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Fitch: Turkey Sovereign Risks Remain Broadly Balanced

Istanbul, Oct 22 () - International ratings company Fitch announced that Turkey's sovereign credit profile continued to mix high exposure to global financial market conditions and other structural weaknesses with strong public finances and a record of resilience...

Fitch: Turkey Sovereign Risks Remain Broadly Balanced

Istanbul, Oct 22 () - International ratings company Fitch announced that Turkey's sovereign credit profile continued to mix high exposure to global financial market conditions and other structural weaknesses with strong public finances and a record of resilience...

23 Ekim 2015 Cuma 09:07
Fitch: Turkey Sovereign Risks Remain Broadly Balanced
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Istanbul, Oct 22 () - International ratings company Fitch announced that Turkey's sovereign credit profile continued to mix high exposure to global financial market conditions and other structural weaknesses with strong public finances and a record of resilience to recent external shocks.

This statement was reflected on Turkey's 'BBB-' rating in the Stable Outlook, which was affirmed by the company last month.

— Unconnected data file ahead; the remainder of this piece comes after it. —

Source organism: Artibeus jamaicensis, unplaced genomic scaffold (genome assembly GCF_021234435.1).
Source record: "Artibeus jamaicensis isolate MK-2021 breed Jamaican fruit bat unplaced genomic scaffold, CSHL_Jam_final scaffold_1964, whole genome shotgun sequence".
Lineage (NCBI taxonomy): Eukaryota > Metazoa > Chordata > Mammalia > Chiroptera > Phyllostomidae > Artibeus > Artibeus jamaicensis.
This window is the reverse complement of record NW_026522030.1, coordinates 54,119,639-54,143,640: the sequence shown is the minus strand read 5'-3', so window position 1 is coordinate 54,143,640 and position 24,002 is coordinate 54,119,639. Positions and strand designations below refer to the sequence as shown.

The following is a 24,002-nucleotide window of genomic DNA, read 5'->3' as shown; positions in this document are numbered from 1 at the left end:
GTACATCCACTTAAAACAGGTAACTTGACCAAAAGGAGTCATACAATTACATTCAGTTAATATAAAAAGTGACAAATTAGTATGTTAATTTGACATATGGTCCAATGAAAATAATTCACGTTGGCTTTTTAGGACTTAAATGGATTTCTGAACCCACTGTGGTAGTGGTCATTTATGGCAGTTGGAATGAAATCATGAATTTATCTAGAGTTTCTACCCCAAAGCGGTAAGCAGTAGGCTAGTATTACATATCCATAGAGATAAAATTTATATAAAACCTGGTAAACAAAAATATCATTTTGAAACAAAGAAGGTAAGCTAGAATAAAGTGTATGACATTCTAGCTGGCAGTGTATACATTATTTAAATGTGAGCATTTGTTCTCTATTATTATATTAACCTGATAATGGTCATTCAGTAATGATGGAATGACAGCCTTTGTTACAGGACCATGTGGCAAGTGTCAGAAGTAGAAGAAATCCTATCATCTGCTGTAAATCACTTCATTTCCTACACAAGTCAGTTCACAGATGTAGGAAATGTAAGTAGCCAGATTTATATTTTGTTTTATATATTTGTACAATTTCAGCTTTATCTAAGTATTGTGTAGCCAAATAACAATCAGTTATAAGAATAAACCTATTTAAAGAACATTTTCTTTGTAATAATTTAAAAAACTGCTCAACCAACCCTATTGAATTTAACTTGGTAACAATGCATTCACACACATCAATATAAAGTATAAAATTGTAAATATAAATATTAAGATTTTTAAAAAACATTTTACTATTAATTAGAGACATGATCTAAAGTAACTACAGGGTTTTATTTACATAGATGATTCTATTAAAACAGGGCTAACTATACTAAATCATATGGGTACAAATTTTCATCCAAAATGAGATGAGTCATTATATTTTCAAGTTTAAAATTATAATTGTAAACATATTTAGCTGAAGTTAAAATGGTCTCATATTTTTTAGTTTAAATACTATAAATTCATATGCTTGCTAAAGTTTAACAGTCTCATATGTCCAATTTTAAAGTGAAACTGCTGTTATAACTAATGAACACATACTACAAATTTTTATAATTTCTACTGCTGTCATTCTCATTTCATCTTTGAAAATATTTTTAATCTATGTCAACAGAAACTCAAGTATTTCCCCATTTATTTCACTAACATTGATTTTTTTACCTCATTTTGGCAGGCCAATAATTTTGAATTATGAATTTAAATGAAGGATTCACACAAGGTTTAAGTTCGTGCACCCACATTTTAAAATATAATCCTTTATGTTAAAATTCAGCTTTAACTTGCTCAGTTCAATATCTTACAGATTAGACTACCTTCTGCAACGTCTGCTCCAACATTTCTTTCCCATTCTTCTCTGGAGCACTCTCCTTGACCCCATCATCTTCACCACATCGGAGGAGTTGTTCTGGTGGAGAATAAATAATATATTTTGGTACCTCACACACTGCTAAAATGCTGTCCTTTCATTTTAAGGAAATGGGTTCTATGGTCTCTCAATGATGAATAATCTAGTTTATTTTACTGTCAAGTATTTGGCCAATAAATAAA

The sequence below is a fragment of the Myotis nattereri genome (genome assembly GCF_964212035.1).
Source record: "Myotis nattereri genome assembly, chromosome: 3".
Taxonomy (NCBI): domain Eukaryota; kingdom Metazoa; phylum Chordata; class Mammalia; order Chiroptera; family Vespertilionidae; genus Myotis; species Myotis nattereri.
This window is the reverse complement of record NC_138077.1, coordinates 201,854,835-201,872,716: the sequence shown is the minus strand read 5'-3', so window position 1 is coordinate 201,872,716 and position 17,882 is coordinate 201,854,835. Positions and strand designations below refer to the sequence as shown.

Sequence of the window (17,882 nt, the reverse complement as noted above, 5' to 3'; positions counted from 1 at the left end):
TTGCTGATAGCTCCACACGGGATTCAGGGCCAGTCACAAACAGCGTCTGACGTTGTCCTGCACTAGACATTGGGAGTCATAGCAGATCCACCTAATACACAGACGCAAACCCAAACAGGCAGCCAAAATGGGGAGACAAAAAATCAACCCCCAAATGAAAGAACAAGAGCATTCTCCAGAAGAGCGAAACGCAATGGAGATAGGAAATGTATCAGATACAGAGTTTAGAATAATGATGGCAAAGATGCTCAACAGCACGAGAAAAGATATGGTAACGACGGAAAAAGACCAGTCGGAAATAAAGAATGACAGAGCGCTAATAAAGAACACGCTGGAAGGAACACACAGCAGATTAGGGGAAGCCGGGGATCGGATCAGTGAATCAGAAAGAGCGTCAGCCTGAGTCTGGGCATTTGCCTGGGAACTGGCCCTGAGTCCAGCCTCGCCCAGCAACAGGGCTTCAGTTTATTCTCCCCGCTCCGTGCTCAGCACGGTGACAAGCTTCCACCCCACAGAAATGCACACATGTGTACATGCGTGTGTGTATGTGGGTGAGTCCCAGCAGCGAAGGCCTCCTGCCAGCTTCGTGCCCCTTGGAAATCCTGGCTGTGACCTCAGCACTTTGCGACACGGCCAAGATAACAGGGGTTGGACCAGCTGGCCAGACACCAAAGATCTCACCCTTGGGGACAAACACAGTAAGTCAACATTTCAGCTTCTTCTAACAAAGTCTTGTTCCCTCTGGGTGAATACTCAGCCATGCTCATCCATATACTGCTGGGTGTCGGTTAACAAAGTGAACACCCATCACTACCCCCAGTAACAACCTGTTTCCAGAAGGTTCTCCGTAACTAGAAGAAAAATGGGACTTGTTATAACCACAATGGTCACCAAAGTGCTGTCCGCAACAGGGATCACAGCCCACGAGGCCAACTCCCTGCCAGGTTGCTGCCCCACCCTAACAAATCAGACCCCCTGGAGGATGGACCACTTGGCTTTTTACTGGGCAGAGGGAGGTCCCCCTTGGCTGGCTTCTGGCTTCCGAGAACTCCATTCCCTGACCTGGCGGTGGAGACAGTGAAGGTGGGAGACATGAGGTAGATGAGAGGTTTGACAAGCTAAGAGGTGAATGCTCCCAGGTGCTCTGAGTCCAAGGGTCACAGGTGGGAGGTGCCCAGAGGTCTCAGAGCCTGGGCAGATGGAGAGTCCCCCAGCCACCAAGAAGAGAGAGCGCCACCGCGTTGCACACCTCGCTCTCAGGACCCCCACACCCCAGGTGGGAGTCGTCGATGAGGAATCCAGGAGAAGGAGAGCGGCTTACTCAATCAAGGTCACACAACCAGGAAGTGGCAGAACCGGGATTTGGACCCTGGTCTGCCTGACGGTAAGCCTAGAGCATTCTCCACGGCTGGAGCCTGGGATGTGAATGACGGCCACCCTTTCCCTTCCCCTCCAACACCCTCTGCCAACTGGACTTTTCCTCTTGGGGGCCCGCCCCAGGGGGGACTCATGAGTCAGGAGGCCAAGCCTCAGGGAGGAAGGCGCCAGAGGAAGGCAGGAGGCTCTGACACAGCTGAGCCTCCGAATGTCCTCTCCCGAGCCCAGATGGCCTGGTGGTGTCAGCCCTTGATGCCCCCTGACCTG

“Very large external financing requirements that expose Turkey to shifting investor sentiment remain a potential source of risk” said the statement, adding that Turkey's external liquidity has been weaker than for ratings category peers, with the international liquidity ratio of 70.3 percent less than half the 'BBB' median of 146.3 percent.

On the other hand, there has been no ‘sudden stop’ of capital during bouts of market volatility since the 2008 global financial crisis, Fitch’s statement added.

The announcement of Fitch underlined, “Turkey's low government debt/GDP is a key support for the rating. Debt/GDP is forecast at 35.3 percent in 2015, below the 'BBB' median (42.7 percent), with the former expected to fall over the next two years while the latter rises”.

"Lack of structural reform"

While the Fitch announcement forecasted the current account deficit to narrow to 4.6% of GDP this year from 5.8 percent in 2014, it underlined this was largely due to lower oil prices, rather than structural gains in competitiveness or domestic savings.

“There is little indication that Turkey is achieving a better mix of current account financing, for example via higher foreign direct investment. The importance of consumption to GDP growth and persistently weak investment also points to a lack of structural reform” the statement urged.

 

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